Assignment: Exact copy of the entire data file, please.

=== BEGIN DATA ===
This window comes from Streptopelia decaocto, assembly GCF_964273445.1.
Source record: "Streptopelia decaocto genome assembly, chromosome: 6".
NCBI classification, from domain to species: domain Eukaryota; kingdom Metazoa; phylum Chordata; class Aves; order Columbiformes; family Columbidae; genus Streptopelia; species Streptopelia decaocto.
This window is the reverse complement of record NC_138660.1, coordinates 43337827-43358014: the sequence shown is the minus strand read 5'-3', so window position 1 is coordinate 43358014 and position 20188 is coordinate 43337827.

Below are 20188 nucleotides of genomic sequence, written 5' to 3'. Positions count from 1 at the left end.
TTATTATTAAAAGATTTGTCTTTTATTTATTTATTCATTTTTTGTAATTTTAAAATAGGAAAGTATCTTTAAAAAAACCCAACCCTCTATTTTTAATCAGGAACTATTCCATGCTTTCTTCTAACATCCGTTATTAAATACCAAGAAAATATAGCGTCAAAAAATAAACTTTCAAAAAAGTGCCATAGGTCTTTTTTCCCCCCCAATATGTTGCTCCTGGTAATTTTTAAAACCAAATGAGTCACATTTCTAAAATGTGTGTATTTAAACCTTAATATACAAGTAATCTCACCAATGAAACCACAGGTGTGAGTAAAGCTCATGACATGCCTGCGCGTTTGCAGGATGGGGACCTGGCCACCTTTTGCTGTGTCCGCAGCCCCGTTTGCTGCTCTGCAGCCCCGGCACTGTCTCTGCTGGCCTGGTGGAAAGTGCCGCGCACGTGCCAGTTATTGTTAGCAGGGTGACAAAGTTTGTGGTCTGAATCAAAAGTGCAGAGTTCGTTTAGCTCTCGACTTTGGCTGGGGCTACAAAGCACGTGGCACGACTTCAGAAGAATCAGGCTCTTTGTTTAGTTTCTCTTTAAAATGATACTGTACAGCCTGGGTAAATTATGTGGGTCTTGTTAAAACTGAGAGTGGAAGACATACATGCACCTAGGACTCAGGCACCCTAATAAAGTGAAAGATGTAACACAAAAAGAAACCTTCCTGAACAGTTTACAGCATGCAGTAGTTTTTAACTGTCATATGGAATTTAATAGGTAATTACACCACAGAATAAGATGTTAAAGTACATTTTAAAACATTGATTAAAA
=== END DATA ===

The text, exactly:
This window comes from Streptopelia decaocto, assembly GCF_964273445.1.
Source record: "Streptopelia decaocto genome assembly, chromosome: 6".
NCBI classification, from domain to species: domain Eukaryota; kingdom Metazoa; phylum Chordata; class Aves; order Columbiformes; family Columbidae; genus Streptopelia; species Streptopelia decaocto.
This window is the reverse complement of record NC_138660.1, coordinates 43337827-43358014: the sequence shown is the minus strand read 5'-3', so window position 1 is coordinate 43358014 and position 20188 is coordinate 43337827.

Below are 20188 nucleotides of genomic sequence, written 5' to 3'. Positions count from 1 at the left end.
TTATTATTAAAAGATTTGTCTTTTATTTATTTATTCATTTTTTGTAATTTTAAAATAGGAAAGTATCTTTAAAAAAACCCAACCCTCTATTTTTAATCAGGAACTATTCCATGCTTTCTTCTAACATCCGTTATTAAATACCAAGAAAATATAGCGTCAAAAAATAAACTTTCAAAAAAGTGCCATAGGTCTTTTTTCCCCCCCAATATGTTGCTCCTGGTAATTTTTAAAACCAAATGAGTCACATTTCTAAAATGTGTGTATTTAAACCTTAATATACAAGTAATCTCACCAATGAAACCACAGGTGTGAGTAAAGCTCATGACATGCCTGCGCGTTTGCAGGATGGGGACCTGGCCACCTTTTGCTGTGTCCGCAGCCCCGTTTGCTGCTCTGCAGCCCCGGCACTGTCTCTGCTGGCCTGGTGGAAAGTGCCGCGCACGTGCCAGTTATTGTTAGCAGGGTGACAAAGTTTGTGGTCTGAATCAAAAGTGCAGAGTTCGTTTAGCTCTCGACTTTGGCTGGGGCTACAAAGCACGTGGCACGACTTCAGAAGAATCAGGCTCTTTGTTTAGTTTCTCTTTAAAATGATACTGTACAGCCTGGGTAAATTATGTGGGTCTTGTTAAAACTGAGAGTGGAAGACATACATGCACCTAGGACTCAGGCACCCTAATAAAGTGAAAGATGTAACACAAAAAGAAACCTTCCTGAACAGTTTACAGCATGCAGTAGTTTTTAACTGTCATATGGAATTTAATAGGTAATTACACCACAGAATAAGATGTTAAAGTACATTTTAAAACATTGATTAAAA